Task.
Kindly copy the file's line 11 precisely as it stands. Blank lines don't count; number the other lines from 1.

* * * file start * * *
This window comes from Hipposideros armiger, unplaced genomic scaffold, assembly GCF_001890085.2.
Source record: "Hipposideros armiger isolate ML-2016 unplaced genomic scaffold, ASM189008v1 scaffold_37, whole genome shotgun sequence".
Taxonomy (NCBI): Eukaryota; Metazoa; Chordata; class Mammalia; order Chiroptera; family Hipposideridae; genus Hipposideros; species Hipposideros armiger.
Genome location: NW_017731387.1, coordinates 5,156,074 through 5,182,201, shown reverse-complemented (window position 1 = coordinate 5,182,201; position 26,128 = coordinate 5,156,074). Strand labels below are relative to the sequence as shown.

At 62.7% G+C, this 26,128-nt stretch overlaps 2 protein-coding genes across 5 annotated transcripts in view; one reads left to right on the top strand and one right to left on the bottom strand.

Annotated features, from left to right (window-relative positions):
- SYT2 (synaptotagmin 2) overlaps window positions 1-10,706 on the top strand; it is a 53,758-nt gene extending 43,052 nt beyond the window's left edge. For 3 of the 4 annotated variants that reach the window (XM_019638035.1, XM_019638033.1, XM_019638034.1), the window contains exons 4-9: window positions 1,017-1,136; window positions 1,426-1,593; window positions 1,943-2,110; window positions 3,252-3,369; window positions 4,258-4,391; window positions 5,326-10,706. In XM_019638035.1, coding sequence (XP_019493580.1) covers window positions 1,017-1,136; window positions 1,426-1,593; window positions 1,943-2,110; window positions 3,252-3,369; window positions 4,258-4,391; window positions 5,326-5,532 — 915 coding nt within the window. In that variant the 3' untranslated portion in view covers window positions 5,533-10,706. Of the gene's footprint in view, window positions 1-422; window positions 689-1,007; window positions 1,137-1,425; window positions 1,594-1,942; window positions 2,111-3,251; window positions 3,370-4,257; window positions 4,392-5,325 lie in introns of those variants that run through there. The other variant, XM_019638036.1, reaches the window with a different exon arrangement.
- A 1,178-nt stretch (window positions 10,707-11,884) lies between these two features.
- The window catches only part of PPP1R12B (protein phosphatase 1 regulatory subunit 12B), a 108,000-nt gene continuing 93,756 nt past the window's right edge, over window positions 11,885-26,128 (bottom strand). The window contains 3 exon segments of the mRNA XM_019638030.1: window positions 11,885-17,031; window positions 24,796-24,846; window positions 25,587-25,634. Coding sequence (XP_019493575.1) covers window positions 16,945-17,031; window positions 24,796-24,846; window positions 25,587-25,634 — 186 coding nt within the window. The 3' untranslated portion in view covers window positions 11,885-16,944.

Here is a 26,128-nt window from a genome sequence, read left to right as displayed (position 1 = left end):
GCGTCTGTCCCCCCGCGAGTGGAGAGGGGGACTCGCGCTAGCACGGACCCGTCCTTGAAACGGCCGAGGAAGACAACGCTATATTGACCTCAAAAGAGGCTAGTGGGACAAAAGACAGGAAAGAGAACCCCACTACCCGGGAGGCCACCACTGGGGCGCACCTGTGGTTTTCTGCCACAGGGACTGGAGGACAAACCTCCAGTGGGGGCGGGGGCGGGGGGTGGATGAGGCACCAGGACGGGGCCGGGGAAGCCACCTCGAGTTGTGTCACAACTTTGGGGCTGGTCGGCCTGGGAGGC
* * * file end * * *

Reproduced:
GCGTCTGTCCCCCCGCGAGTGGAGAGGGGGACTCGCGCTAGCACGGACCCGTCCTTGAAACGGCCGAGGAAGACAACGCTATATTGACCTCAAAAGAGGCTAGTGGGACAAAAGACAGGAAAGAGAACCCCACTACCCGGGAGGCCACCACTGGGGCGCACCTGTGGTTTTCTGCCACAGGGACTGGAGGACAAACCTCCAGTGGGGGCGGGGGCGGGGGGTGGATGAGGCACCAGGACGGGGCCGGGGAAGCCACCTCGAGTTGTGTCACAACTTTGGGGCTGGTCGGCCTGGGAGGC